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The focus of my research is to study the role of the adaptive immune system in disease pathogenesis and to clearly define the mechanisms that regulate pathogenesis. By dissecting the host-cell interactions in granulomatous inflammation, I hope to identify host factors that may be exploited for novel therapies in chronic lung disease. Moreover, by investigating the role of individual cell subsets in granulomatous formation and maintenance, I hope to gain insight into how granulomatous inflammation is initiated and progresses to chronicity. Currently, I use sarcoidosis as a model system for granulomatous inflammation. Sarcoidosis is a unique disease which is at the crossroads of microbial infection and host immune response. Specifically, sarcoidosis is a multisystem granulomatous disease of unknown etiology, characterized by a T helper 1 (Th1) immunophenotype. Although sarcoidosis is a systemic disease, it most commonly affects the lungs. The immune response in sarcoidosis has been well characterized, however the lack of antigen has hindered in-depth analyses of the role of specific cells in sarcoidosis pathogenesis. Recent reports from independent laboratories have postulated mycobacteria as a candidate. The potential role of mycobacteria in sarcoidosis immunopathogenesis has been demonstrated by the detection of mycobacterial proteins and nucleic acids in sarcoidosis granulomas, as well as humoral and peripheral cellular immune responses to mycobacterial antigens in sarcoidosis subjects. In addition, our lab has made significant advances in studying the immune response to mycobacterial antigens at the site of active sarcoidosis involvement – the lungs. Our lab has demonstrated the presence of antigen-specific recognition of mycobacterial proteins in CD4+ and CD8+ T cells derived from sarcoidosis subjects at diagnostic bronchoscopy. The current focus is to delineate CD8+ molecular and biologic T cell function in sarcoidosis pathogenesis and how it influences sarcoidosis resolution or progression. In addition, we are interested in how HLA types correlate with disease outcome.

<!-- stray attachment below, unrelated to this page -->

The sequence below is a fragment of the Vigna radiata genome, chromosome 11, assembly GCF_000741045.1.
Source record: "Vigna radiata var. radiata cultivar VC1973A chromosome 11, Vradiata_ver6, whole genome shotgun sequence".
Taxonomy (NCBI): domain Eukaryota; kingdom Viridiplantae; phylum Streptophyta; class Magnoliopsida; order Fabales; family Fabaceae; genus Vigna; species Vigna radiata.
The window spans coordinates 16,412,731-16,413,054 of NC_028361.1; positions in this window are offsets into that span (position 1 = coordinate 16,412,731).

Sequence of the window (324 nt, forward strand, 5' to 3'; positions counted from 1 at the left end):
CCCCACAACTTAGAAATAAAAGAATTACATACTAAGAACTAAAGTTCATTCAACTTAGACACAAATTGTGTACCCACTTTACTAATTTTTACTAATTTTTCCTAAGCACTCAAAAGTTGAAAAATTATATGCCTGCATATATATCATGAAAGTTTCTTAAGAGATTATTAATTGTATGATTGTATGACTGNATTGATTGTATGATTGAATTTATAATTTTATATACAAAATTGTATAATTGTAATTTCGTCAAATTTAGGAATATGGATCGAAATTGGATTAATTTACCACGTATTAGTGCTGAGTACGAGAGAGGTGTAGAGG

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    615-322-5266 (p)
    615-343-6160 (f)
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    Keywords

    granulomatous inflammation human immunology infectious disease sarcoidosis T lymphocytes